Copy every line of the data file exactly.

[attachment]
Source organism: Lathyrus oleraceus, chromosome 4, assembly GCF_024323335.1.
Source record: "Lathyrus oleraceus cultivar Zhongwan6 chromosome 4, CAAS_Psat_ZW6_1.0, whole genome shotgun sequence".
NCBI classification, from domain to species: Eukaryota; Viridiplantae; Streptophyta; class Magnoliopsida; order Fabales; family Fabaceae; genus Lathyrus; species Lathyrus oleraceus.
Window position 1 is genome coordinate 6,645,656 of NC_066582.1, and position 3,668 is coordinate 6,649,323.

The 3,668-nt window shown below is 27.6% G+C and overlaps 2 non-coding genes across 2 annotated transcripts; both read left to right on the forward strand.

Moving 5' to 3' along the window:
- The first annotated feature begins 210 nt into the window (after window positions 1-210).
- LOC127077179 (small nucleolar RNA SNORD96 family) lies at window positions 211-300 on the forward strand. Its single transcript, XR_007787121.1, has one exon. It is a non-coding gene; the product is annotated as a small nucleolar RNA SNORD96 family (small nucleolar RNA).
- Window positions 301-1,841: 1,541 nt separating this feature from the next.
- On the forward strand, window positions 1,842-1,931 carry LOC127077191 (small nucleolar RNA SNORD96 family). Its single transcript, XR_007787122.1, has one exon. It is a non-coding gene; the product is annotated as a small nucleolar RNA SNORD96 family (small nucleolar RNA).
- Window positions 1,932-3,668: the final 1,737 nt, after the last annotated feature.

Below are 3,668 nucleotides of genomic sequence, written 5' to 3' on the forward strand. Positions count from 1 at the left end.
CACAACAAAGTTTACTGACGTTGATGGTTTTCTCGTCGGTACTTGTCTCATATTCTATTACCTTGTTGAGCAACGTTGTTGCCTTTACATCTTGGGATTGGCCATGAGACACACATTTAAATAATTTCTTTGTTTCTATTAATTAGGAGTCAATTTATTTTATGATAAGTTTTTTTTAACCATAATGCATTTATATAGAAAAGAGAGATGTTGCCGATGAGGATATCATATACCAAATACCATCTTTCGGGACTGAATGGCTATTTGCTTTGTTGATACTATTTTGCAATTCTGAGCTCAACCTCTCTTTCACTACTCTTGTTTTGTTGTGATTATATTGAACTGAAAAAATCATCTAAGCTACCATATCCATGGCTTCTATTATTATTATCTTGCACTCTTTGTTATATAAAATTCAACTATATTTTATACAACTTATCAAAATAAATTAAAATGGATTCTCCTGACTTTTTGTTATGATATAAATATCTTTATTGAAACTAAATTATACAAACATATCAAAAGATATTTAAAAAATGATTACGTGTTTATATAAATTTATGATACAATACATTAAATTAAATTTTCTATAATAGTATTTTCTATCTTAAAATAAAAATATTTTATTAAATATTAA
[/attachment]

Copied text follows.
Source organism: Lathyrus oleraceus, chromosome 4, assembly GCF_024323335.1.
Source record: "Lathyrus oleraceus cultivar Zhongwan6 chromosome 4, CAAS_Psat_ZW6_1.0, whole genome shotgun sequence".
NCBI classification, from domain to species: Eukaryota; Viridiplantae; Streptophyta; class Magnoliopsida; order Fabales; family Fabaceae; genus Lathyrus; species Lathyrus oleraceus.
Window position 1 is genome coordinate 6,645,656 of NC_066582.1, and position 3,668 is coordinate 6,649,323.

The 3,668-nt window shown below is 27.6% G+C and overlaps 2 non-coding genes across 2 annotated transcripts; both read left to right on the forward strand.

Moving 5' to 3' along the window:
- The first annotated feature begins 210 nt into the window (after window positions 1-210).
- LOC127077179 (small nucleolar RNA SNORD96 family) lies at window positions 211-300 on the forward strand. Its single transcript, XR_007787121.1, has one exon. It is a non-coding gene; the product is annotated as a small nucleolar RNA SNORD96 family (small nucleolar RNA).
- Window positions 301-1,841: 1,541 nt separating this feature from the next.
- On the forward strand, window positions 1,842-1,931 carry LOC127077191 (small nucleolar RNA SNORD96 family). Its single transcript, XR_007787122.1, has one exon. It is a non-coding gene; the product is annotated as a small nucleolar RNA SNORD96 family (small nucleolar RNA).
- Window positions 1,932-3,668: the final 1,737 nt, after the last annotated feature.

Below are 3,668 nucleotides of genomic sequence, written 5' to 3' on the forward strand. Positions count from 1 at the left end.
CACAACAAAGTTTACTGACGTTGATGGTTTTCTCGTCGGTACTTGTCTCATATTCTATTACCTTGTTGAGCAACGTTGTTGCCTTTACATCTTGGGATTGGCCATGAGACACACATTTAAATAATTTCTTTGTTTCTATTAATTAGGAGTCAATTTATTTTATGATAAGTTTTTTTTAACCATAATGCATTTATATAGAAAAGAGAGATGTTGCCGATGAGGATATCATATACCAAATACCATCTTTCGGGACTGAATGGCTATTTGCTTTGTTGATACTATTTTGCAATTCTGAGCTCAACCTCTCTTTCACTACTCTTGTTTTGTTGTGATTATATTGAACTGAAAAAATCATCTAAGCTACCATATCCATGGCTTCTATTATTATTATCTTGCACTCTTTGTTATATAAAATTCAACTATATTTTATACAACTTATCAAAATAAATTAAAATGGATTCTCCTGACTTTTTGTTATGATATAAATATCTTTATTGAAACTAAATTATACAAACATATCAAAAGATATTTAAAAAATGATTACGTGTTTATATAAATTTATGATACAATACATTAAATTAAATTTTCTATAATAGTATTTTCTATCTTAAAATAAAAATATTTTATTAAATATTAA